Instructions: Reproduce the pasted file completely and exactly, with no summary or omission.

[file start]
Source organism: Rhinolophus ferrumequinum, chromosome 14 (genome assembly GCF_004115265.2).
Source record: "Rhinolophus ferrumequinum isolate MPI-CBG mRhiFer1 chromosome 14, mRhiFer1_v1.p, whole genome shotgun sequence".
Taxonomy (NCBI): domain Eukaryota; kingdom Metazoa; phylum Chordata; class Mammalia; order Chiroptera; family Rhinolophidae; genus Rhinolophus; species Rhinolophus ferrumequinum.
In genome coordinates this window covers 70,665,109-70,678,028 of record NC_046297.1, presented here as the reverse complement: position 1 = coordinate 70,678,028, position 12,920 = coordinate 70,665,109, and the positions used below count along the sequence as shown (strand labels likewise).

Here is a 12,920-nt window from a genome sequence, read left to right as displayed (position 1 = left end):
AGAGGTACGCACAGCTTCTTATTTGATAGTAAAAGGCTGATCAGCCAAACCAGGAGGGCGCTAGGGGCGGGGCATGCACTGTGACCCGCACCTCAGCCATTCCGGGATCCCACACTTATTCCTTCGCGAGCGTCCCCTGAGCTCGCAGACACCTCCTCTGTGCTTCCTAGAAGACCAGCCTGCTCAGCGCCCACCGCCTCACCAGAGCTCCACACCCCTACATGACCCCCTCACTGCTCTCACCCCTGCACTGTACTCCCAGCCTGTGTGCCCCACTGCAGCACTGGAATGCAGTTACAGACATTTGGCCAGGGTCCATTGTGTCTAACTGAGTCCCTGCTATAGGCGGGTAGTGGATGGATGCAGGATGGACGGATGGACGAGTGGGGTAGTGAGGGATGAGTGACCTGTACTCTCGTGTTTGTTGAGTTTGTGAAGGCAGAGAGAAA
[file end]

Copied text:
Source organism: Rhinolophus ferrumequinum, chromosome 14 (genome assembly GCF_004115265.2).
Source record: "Rhinolophus ferrumequinum isolate MPI-CBG mRhiFer1 chromosome 14, mRhiFer1_v1.p, whole genome shotgun sequence".
Taxonomy (NCBI): domain Eukaryota; kingdom Metazoa; phylum Chordata; class Mammalia; order Chiroptera; family Rhinolophidae; genus Rhinolophus; species Rhinolophus ferrumequinum.
In genome coordinates this window covers 70,665,109-70,678,028 of record NC_046297.1, presented here as the reverse complement: position 1 = coordinate 70,678,028, position 12,920 = coordinate 70,665,109, and the positions used below count along the sequence as shown (strand labels likewise).

Here is a 12,920-nt window from a genome sequence, read left to right as displayed (position 1 = left end):
AGAGGTACGCACAGCTTCTTATTTGATAGTAAAAGGCTGATCAGCCAAACCAGGAGGGCGCTAGGGGCGGGGCATGCACTGTGACCCGCACCTCAGCCATTCCGGGATCCCACACTTATTCCTTCGCGAGCGTCCCCTGAGCTCGCAGACACCTCCTCTGTGCTTCCTAGAAGACCAGCCTGCTCAGCGCCCACCGCCTCACCAGAGCTCCACACCCCTACATGACCCCCTCACTGCTCTCACCCCTGCACTGTACTCCCAGCCTGTGTGCCCCACTGCAGCACTGGAATGCAGTTACAGACATTTGGCCAGGGTCCATTGTGTCTAACTGAGTCCCTGCTATAGGCGGGTAGTGGATGGATGCAGGATGGACGGATGGACGAGTGGGGTAGTGAGGGATGAGTGACCTGTACTCTCGTGTTTGTTGAGTTTGTGAAGGCAGAGAGAAA